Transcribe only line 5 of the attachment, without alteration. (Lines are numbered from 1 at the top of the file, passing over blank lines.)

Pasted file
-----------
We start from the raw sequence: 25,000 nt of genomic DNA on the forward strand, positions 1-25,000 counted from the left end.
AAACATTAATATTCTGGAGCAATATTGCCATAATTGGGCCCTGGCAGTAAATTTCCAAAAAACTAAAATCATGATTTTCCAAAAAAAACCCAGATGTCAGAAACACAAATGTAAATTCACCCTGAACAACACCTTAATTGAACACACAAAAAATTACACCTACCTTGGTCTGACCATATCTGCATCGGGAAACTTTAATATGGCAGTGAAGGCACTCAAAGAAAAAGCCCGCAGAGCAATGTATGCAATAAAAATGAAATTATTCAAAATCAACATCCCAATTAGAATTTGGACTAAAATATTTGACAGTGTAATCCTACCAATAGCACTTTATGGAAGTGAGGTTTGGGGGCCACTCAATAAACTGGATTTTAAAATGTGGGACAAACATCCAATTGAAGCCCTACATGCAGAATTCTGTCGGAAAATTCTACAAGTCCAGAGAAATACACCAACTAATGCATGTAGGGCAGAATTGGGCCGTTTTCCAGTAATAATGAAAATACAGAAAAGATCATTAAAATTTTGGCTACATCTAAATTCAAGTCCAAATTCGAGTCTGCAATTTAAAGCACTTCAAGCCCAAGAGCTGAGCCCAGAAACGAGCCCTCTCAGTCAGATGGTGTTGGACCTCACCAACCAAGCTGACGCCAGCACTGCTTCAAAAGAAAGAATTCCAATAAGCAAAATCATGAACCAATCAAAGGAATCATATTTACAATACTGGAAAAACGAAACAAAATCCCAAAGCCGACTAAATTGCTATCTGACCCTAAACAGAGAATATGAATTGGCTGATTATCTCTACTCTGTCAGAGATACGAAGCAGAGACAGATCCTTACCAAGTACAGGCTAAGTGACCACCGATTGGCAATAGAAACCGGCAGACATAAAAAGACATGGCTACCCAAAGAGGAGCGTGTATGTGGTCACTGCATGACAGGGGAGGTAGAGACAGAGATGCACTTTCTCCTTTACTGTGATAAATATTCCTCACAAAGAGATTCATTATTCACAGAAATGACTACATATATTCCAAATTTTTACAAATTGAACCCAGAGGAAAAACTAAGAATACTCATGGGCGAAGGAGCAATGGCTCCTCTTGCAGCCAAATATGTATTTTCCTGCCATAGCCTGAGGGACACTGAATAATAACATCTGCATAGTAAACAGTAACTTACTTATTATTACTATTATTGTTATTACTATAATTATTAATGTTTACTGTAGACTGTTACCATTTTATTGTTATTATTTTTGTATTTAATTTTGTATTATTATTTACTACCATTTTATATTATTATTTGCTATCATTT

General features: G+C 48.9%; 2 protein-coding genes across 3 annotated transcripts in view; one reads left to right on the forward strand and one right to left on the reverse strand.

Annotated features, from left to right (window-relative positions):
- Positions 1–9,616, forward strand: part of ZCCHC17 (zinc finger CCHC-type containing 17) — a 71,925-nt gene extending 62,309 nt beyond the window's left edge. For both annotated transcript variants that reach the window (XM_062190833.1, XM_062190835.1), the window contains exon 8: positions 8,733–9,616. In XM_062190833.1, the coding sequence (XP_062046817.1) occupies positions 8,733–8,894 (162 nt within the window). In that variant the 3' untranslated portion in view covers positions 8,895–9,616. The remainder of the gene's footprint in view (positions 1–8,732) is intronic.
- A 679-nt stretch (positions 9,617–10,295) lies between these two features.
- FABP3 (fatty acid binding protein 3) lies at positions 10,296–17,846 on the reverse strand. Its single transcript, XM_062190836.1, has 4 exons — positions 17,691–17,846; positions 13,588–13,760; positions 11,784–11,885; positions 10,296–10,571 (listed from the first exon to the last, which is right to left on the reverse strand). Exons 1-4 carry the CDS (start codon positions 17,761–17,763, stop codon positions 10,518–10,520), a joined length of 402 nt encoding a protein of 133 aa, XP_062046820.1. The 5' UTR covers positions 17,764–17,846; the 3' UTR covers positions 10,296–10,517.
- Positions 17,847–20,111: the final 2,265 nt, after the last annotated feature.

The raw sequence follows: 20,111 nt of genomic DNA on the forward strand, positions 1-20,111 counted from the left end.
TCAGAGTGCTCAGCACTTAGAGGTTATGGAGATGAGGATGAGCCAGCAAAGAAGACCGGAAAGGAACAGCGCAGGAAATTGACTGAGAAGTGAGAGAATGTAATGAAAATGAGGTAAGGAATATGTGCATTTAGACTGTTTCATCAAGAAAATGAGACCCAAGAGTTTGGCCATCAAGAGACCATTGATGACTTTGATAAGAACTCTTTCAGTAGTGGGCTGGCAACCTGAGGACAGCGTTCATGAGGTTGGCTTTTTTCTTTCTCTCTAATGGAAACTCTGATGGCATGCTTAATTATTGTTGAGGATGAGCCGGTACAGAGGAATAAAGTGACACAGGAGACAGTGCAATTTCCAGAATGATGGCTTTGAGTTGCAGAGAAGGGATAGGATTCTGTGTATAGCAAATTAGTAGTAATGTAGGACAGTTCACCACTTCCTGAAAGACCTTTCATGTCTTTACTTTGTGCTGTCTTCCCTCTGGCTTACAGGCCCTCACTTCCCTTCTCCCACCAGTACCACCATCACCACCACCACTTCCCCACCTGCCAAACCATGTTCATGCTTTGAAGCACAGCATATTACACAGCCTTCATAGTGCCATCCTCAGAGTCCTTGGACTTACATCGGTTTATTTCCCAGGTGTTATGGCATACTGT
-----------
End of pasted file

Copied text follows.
- Positions 1–9,616, forward strand: part of ZCCHC17 (zinc finger CCHC-type containing 17) — a 71,925-nt gene extending 62,309 nt beyond the window's left edge. For both annotated transcript variants that reach the window (XM_062190833.1, XM_062190835.1), the window contains exon 8: positions 8,733–9,616. In XM_062190833.1, the coding sequence (XP_062046817.1) occupies positions 8,733–8,894 (162 nt within the window). In that variant the 3' untranslated portion in view covers positions 8,895–9,616. The remainder of the gene's footprint in view (positions 1–8,732) is intronic.